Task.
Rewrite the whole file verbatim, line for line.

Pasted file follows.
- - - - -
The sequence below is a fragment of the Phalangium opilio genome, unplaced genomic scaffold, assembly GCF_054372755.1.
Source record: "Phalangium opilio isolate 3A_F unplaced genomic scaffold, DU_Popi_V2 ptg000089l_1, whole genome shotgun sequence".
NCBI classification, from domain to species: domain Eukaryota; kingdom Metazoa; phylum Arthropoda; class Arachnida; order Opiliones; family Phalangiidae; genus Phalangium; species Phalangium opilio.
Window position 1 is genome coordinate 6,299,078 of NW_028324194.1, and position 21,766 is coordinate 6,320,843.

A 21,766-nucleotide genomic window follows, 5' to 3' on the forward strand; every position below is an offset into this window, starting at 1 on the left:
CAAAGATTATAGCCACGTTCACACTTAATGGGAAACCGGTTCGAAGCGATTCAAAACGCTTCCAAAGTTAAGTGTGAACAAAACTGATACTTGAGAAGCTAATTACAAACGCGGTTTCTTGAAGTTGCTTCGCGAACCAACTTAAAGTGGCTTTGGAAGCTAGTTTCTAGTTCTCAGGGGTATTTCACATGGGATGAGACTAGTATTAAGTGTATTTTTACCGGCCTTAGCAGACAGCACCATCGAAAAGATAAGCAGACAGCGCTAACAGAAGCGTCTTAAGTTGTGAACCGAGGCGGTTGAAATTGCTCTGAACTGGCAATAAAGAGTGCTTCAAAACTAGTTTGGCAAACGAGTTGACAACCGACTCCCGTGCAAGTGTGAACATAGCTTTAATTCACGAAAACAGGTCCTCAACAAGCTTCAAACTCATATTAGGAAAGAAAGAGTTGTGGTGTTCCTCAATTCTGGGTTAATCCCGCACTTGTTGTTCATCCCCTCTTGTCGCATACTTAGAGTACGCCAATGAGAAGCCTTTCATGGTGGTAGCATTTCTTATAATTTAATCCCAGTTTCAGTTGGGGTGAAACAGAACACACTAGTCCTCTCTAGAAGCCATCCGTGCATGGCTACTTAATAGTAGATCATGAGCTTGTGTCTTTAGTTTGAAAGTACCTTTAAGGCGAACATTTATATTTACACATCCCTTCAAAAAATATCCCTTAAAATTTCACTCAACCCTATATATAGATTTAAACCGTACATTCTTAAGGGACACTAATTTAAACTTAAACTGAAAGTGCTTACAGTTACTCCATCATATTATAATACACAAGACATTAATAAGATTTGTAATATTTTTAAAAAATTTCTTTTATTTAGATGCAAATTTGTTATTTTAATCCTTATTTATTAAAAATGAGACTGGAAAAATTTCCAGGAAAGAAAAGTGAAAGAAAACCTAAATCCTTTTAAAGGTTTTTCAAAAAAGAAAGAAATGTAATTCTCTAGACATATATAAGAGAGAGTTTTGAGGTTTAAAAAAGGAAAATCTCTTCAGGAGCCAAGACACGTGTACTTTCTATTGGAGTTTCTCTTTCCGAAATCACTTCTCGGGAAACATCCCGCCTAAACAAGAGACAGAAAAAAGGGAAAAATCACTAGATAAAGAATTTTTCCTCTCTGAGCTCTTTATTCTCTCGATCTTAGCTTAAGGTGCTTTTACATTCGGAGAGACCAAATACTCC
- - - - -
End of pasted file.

The sequence below is a fragment of the Phalangium opilio genome, unplaced genomic scaffold, assembly GCF_054372755.1.
Source record: "Phalangium opilio isolate 3A_F unplaced genomic scaffold, DU_Popi_V2 ptg000089l_1, whole genome shotgun sequence".
NCBI classification, from domain to species: domain Eukaryota; kingdom Metazoa; phylum Arthropoda; class Arachnida; order Opiliones; family Phalangiidae; genus Phalangium; species Phalangium opilio.
Window position 1 is genome coordinate 6,299,078 of NW_028324194.1, and position 21,766 is coordinate 6,320,843.

A 21,766-nucleotide genomic window follows, 5' to 3' on the forward strand; every position below is an offset into this window, starting at 1 on the left:
CAAAGATTATAGCCACGTTCACACTTAATGGGAAACCGGTTCGAAGCGATTCAAAACGCTTCCAAAGTTAAGTGTGAACAAAACTGATACTTGAGAAGCTAATTACAAACGCGGTTTCTTGAAGTTGCTTCGCGAACCAACTTAAAGTGGCTTTGGAAGCTAGTTTCTAGTTCTCAGGGGTATTTCACATGGGATGAGACTAGTATTAAGTGTATTTTTACCGGCCTTAGCAGACAGCACCATCGAAAAGATAAGCAGACAGCGCTAACAGAAGCGTCTTAAGTTGTGAACCGAGGCGGTTGAAATTGCTCTGAACTGGCAATAAAGAGTGCTTCAAAACTAGTTTGGCAAACGAGTTGACAACCGACTCCCGTGCAAGTGTGAACATAGCTTTAATTCACGAAAACAGGTCCTCAACAAGCTTCAAACTCATATTAGGAAAGAAAGAGTTGTGGTGTTCCTCAATTCTGGGTTAATCCCGCACTTGTTGTTCATCCCCTCTTGTCGCATACTTAGAGTACGCCAATGAGAAGCCTTTCATGGTGGTAGCATTTCTTATAATTTAATCCCAGTTTCAGTTGGGGTGAAACAGAACACACTAGTCCTCTCTAGAAGCCATCCGTGCATGGCTACTTAATAGTAGATCATGAGCTTGTGTCTTTAGTTTGAAAGTACCTTTAAGGCGAACATTTATATTTACACATCCCTTCAAAAAATATCCCTTAAAATTTCACTCAACCCTATATATAGATTTAAACCGTACATTCTTAAGGGACACTAATTTAAACTTAAACTGAAAGTGCTTACAGTTACTCCATCATATTATAATACACAAGACATTAATAAGATTTGTAATATTTTTAAAAAATTTCTTTTATTTAGATGCAAATTTGTTATTTTAATCCTTATTTATTAAAAATGAGACTGGAAAAATTTCCAGGAAAGAAAAGTGAAAGAAAACCTAAATCCTTTTAAAGGTTTTTCAAAAAAGAAAGAAATGTAATTCTCTAGACATATATAAGAGAGAGTTTTGAGGTTTAAAAAAGGAAAATCTCTTCAGGAGCCAAGACACGTGTACTTTCTATTGGAGTTTCTCTTTCCGAAATCACTTCTCGGGAAACATCCCGCCTAAACAAGAGACAGAAAAAAGGGAAAAATCACTAGATAAAGAATTTTTCCTCTCTGAGCTCTTTATTCTCTCGATCTTAGCTTAAGGTGCTTTTACATTCGGAGAGACCAAATACTCC